FairMormon is a non-profit organization dedicated to providing well-documented answers to criticisms of the doctrine, practice, and history of The Church of Jesus Christ of Latter-day Saints.
FAIR Study Aids/Gospel Doctrine/Book of Mormon/Lesson Twelve
A FairMormon Analysis of:
Book of Mormon: Gospel Doctrine Teacher’s Manual
Lesson 12: Seek Ye for the Kingdom of God
Lesson #12- Sunday School Manual: “Seek Ye for the Kingdom of God”
1. Jacob magnifies his calling from the Lord. (Jacob 1 :)
- Jacob as an Emotional, Sensitive Leader: Jacob speaks of having "great anxiety" for his people (see Jacob 1:5). Thoughout the rest of the book Jacob makes frequent reference to having "axiety," or "grieving" for his people, and a number of other terms that indicate concern and compassion. All of this suggests that Jacob was an emotional and sensitive priesthood leader.
- John S. Tanner, "Jacob and His Descendants as Authors," in Rediscovering the Book of Mormon, pg. 59
- The Meaning of "Nephite" and "Lamanite": Readers of the Book of Mormon tend to read "Nephite" and "Lamanite" as genetic or tribal terms, but Jacob 1:13-14 suggests these were broader labels that carried political meaning. Those who were "not Lamanite" were Nephites, and those who sought to destroy the Nephites were Lamanites - a simple us/them dichotomy, typical of ancient societies.
- John Sorenson, "When Lehi's Party Arrived in the Land, Did They Find Others There?" Journal of Book of Mormon Studies 1 (1992): 1-34
- Matthew Roper, "Nephi's Neighbors: Book of Mormon Peoples and Pre-Columbian Populations," FARMS Review 15/2 (2003): 91-128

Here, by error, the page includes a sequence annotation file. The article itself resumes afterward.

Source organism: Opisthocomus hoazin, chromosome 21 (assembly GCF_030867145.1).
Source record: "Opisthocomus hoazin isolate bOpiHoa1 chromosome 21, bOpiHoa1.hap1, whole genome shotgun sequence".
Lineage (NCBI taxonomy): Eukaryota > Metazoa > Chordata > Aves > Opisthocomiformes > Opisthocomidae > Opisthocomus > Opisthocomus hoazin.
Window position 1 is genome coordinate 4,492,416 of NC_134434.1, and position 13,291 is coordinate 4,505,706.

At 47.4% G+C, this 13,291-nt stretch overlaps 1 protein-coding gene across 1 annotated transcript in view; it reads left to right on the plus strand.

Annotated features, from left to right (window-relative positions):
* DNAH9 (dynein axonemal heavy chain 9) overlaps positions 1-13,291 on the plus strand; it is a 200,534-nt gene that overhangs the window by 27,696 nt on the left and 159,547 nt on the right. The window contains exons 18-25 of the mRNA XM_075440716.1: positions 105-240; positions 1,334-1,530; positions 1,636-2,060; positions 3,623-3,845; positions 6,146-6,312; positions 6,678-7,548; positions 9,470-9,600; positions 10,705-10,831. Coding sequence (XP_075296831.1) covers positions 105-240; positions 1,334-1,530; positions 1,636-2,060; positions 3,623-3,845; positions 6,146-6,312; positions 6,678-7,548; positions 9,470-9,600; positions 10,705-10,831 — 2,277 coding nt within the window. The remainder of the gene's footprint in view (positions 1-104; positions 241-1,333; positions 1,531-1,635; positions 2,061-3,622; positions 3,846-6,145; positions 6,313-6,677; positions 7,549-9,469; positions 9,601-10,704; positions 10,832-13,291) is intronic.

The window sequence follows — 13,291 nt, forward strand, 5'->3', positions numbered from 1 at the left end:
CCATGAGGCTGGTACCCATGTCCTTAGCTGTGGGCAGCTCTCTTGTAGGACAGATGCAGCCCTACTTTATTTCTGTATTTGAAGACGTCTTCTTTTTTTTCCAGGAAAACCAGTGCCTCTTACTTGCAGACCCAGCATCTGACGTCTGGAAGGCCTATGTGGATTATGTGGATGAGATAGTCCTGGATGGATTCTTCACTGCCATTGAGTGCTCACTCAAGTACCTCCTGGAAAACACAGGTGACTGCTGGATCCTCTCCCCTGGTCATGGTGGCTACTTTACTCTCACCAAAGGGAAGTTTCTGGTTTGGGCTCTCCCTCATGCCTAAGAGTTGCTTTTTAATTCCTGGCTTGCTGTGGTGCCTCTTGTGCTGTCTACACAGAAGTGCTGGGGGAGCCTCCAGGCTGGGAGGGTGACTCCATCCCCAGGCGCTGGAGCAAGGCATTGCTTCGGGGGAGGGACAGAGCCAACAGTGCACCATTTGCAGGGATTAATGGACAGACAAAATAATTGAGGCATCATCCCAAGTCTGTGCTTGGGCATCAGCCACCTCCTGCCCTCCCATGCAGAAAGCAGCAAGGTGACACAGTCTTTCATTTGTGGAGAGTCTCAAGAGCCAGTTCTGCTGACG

- Brant A. Gardner, Second Witness: Analytical and Contextual Commentary, vol. 2, pg. 477-480
- The Seven Lineages/Tribes: Jacob 1:13 lists seven different tribal designations for the Lehites. This arrangement was still intact, in some sense, in Mormon's day (Mormon 1:8). This structure may have been arranged by Lehi himself, and may be (in some sense) analogous to the twelve tribes of Israel. There may also be some connection to Mesoamerican traditions which trace their origins back to seven lineages or tribes.
- John L. Sorenson, John A. Tvedtnes, John W. Weclch, "Seven Tribes: An Aspect of Lehi's Legacy," in Reexploring the Book of Mormon
- Allen J. Christenson, "The Popol Vuh and Mormon Studies," Insights 20/7 (2000)
- John L. Sorenson, An Ancient American Setting for the Book of Mormon, pg. 310-313
- Brant A. Gardner, Second Witness: Analytical and Contextual Commentary, vol. 2, pg. 479-480
- Where are the "Samites"?: When Jacob lists off the names of the different tribes, no mention is made of "Samites" or descendants of Sam. This could be because Sam was promised that "thy seed shall be numbered with his [Nephi's] seed" (2 Nephi 4:11), thus Jacob and later Nephite writers may have counted Sam's seed under the tribal term of "Nephites."
- The "Heads" of Prophecies, Sermons, Etc.: Jacob tells the reader that Nephi instructed him to engrave the "heads" of the prophecies, revelations, and other sacred topics on the plates. These don't seem to be "headings" in the modern sense (since there are not any of these in the the book of Jacob), but the Hebrew word for head can be used for "chief" or "precious," giving it the meaning of "most important." This seems to be the sense in which Jacob uses the term "heads", which maybe evidence of the Hebrew background of the text.
- John A. Tvedtnes, "The Hebrew Background of the Book of Mormon," in Rediscovering the Book of Mormon, pg. 90.
2. Jacob warns against the love of riches, pride, and unchastity. (Jacob 2-3 :)
- The Temple setting: The temple setting of Jacob's sermon suggests several things about the nature of the event. Besides the obvious implications of religious context, and spiritual/moral condemnation (rather than legal), it also suggests that it was a scheduled event, probably the day of a religious festival.